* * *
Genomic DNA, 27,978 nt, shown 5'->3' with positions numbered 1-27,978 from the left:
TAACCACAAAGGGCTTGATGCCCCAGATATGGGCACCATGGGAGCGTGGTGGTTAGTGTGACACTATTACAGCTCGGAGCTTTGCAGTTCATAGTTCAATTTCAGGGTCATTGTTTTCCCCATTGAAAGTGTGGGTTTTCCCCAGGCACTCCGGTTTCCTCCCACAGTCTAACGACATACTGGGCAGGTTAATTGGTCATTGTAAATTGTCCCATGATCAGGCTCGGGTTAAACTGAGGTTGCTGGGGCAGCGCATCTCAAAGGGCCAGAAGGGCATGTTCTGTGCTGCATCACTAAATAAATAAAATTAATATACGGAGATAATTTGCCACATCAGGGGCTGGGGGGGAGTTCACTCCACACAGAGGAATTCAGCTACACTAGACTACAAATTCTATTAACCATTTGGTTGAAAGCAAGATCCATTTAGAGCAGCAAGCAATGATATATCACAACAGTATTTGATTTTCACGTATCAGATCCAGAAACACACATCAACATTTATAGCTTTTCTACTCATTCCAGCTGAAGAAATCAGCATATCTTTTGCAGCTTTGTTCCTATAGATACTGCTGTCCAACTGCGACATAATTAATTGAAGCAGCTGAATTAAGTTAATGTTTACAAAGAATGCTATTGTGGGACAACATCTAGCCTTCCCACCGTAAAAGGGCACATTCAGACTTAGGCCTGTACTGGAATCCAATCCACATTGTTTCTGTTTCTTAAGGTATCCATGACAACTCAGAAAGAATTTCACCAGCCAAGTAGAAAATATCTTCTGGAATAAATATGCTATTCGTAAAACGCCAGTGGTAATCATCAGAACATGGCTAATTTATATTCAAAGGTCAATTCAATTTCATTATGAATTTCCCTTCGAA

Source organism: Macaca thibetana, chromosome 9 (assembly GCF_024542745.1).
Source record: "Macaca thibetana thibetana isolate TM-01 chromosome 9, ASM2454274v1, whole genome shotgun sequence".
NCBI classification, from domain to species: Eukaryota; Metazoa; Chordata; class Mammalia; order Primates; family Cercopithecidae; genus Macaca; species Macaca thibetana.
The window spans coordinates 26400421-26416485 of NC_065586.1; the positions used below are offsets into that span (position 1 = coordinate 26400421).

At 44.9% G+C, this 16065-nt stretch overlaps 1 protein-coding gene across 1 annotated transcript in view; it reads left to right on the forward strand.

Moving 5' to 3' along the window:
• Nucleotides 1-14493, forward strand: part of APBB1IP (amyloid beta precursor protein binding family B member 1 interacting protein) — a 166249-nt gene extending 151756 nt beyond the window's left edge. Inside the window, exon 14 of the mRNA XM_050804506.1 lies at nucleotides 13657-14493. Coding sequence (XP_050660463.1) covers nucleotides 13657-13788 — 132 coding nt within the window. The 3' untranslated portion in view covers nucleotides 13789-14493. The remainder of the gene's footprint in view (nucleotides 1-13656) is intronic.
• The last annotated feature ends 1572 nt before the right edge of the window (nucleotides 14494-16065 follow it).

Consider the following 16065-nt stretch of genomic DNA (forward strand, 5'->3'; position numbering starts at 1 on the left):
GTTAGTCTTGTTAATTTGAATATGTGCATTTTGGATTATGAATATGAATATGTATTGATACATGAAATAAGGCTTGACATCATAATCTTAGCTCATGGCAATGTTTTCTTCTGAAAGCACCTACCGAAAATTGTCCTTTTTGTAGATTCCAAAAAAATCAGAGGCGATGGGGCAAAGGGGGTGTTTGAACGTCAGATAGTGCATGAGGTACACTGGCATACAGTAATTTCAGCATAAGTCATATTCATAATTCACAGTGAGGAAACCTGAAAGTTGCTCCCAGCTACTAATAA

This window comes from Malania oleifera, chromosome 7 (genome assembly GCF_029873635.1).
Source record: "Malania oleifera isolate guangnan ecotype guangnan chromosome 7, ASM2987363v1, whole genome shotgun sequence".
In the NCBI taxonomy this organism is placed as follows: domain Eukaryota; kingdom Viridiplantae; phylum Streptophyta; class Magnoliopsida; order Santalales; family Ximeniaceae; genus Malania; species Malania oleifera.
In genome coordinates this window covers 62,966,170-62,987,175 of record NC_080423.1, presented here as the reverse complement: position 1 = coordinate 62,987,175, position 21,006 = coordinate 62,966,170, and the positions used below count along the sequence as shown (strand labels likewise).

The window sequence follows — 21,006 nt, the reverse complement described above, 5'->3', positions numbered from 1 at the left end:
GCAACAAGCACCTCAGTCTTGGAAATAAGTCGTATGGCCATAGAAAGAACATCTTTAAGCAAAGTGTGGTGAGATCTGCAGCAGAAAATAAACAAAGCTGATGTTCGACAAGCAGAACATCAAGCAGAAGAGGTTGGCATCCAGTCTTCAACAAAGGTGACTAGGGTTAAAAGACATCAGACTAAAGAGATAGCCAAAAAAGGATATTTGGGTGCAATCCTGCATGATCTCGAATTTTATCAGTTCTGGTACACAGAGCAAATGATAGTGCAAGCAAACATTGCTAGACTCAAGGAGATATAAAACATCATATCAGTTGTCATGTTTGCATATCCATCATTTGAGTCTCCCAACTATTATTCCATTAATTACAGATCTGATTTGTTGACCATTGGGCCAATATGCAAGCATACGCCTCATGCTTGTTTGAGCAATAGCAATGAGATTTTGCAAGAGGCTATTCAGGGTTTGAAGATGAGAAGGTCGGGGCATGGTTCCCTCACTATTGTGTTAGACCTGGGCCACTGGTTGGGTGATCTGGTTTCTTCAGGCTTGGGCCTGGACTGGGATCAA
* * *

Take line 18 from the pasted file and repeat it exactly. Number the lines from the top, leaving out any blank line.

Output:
GCAACAAGCACCTCAGTCTTGGAAATAAGTCGTATGGCCATAGAAAGAACATCTTTAAGCAAAGTGTGGTGAGATCTGCAGCAGAAAATAAACAAAGCTGATGTTCGACAAGCAGAACATCAAGCAGAAGAGGTTGGCATCCAGTCTTCAACAAAGGTGACTAGGGTTAAAAGACATCAGACTAAAGAGATAGCCAAAAAAGGATATTTGGGTGCAATCCTGCATGATCTCGAATTTTATCAGTTCTGGTACACAGAGCAAATGATAGTGCAAGCAAACATTGCTAGACTCAAGGAGATATAAAACATCATATCAGTTGTCATGTTTGCATATCCATCATTTGAGTCTCCCAACTATTATTCCATTAATTACAGATCTGATTTGTTGACCATTGGGCCAATATGCAAGCATACGCCTCATGCTTGTTTGAGCAATAGCAATGAGATTTTGCAAGAGGCTATTCAGGGTTTGAAGATGAGAAGGTCGGGGCATGGTTCCCTCACTATTGTGTTAGACCTGGGCCACTGGTTGGGTGATCTGGTTTCTTCAGGCTTGGGCCTGGACTGGGATCAA